And smiles unforc'd ; and easy confidence;
And vivid fancy; and clear simple trutlı ;
And all the niental bloom of vernal youth.

How bright the scene to Fancy's eye appears,
Through the long perspective of distant years,
When this, this little group their country calls
From academic sliades and learned halls,
To fix her laws, her spirit to sustain,
And light up glory through her wide domain!
Their various tastes in diff'rent arts display'd,
Like temper'd harmony of light and shade,
With friendly union in one mass shall blend,
And this adorn the state, and that defend.
These the sequester'd shade shall cheaply please,
With learned labour and inglorious ease;
While those, impell’d by some resistless force,
O'er seas and rocks shall urge their vent'rous course ;
Rich fruits, inatur'd by glowing suns, behold,
And China's groves of vegetable gold;
From ev'ry land the various harvest spoil,
And bear the tribute to their native soil ;
But tell each land (wliile every toil they share,
Firm to sustain, and resolute to dare),
Man is the nobler growth our realms supply,
And Souls are ripen’d in our northern sky.

Some pensive creep along the shelly shore, Unfold the silky texture of a flow'r,

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With sharpen'd eyes inspect a hornet's sting,
And all the wonders of an insect's wing.
Some trace with curious search the hidden cause
Of Nature's changes, and her various laws ;
Untwist her beauteous web, disrobe her charms,
And hunt her to her elemental forms;
Or prove what hidden pow'rs in herbs are found,
To quench disease, and cool the burning wound;
With cordial drops the fainting head sustain,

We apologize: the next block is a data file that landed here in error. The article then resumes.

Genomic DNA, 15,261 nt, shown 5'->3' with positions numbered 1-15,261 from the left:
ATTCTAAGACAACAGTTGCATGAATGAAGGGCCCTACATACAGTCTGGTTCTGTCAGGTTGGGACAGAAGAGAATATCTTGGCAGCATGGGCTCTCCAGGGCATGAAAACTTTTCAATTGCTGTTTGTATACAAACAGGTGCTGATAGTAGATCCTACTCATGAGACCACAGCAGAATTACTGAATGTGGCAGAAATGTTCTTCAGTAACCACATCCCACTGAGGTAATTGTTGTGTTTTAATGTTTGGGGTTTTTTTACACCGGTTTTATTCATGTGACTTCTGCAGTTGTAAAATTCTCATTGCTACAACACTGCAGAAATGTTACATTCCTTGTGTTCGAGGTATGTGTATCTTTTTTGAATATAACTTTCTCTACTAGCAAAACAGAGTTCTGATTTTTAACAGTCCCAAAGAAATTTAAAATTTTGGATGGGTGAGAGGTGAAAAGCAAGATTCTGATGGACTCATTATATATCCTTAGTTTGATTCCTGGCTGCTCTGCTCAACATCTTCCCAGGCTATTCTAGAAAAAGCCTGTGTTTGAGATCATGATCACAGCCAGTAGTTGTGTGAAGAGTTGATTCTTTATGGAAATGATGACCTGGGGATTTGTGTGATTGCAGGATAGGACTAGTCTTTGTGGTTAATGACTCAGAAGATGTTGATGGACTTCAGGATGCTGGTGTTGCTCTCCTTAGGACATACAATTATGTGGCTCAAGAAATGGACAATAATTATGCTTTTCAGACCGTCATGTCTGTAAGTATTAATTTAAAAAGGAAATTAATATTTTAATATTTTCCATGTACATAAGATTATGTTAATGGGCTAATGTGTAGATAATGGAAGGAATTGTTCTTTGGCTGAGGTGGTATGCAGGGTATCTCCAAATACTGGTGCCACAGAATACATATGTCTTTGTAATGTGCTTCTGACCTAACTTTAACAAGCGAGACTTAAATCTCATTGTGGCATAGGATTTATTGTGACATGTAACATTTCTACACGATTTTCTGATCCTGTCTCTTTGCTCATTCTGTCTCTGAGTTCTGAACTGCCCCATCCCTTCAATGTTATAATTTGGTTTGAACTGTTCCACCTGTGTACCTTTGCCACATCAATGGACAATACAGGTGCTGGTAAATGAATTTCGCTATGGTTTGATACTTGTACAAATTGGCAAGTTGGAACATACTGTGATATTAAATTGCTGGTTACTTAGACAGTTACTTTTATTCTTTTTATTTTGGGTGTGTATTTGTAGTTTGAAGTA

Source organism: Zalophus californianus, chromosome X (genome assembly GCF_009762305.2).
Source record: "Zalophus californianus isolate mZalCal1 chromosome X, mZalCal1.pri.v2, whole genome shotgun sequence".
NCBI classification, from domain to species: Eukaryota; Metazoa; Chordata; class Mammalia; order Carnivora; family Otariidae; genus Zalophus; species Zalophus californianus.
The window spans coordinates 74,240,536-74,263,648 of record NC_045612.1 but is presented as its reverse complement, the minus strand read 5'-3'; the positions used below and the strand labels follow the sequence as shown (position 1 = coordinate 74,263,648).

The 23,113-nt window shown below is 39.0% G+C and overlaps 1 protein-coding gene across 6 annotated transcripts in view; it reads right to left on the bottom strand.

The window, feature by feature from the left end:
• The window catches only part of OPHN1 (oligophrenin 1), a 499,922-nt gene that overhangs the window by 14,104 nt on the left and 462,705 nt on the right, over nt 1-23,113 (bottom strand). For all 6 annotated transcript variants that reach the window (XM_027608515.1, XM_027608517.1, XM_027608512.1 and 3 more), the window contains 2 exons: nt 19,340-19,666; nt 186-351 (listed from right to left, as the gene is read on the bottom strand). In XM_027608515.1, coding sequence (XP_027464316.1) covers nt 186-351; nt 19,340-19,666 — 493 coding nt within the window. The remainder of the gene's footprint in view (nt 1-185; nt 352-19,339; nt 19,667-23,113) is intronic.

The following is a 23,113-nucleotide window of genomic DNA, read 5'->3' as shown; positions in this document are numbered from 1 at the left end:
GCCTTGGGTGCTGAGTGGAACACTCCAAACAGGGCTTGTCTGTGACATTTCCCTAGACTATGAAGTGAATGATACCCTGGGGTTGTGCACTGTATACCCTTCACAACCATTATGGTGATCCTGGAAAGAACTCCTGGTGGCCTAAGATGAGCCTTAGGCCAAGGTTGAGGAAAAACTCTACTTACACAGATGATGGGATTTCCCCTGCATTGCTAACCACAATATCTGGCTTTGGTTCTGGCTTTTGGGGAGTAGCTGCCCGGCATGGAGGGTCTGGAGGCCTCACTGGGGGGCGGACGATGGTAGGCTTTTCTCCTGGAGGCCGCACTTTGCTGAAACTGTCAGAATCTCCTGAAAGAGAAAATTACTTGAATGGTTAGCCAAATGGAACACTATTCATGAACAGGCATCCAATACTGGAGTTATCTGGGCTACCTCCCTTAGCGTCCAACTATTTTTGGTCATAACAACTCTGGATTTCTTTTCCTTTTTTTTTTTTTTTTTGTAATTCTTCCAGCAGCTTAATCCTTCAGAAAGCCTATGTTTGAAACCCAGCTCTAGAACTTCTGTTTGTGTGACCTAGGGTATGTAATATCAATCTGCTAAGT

Call back the flitting soul, and still the throbs of pain.

The patriot passion this shall strongly feel,
Ardent, and glowing with undaunted zeal;
With lips of fire shall plead his country's cause,
And vindicate the majesty of laws.
This, cloth’d with Britain's thunder, spread alarms
Through the wide earth, and shake the pole with arms.
That to the sounding lyre his deeds rehearse,
Enshrine his name in some immortal verse,
To long posterity his praise consign,
Aud pay a life of hardships by a line.
While others, consecrate to higher aims,
Whose hallow'd bosoms glow with purer flames,
Love in their hearts, persuasion on their tongue,
With words of peace shall charm the list'ning throng,
Draw the dread veil that wraps th' eternal throne,
And launch our souls into the bright unknown.

MRS. BARBAULD.

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CHAP. XII.

1

ODE TO CONTENT.

O THOU, the Nymph with placid eye !
O seldom found, yet ever nigh!

Receive my temp’rate vow :
Not all the storms, that shake the pole,
Can e'er disturb thy halcyon soul,

And smooth, unalter'd brow.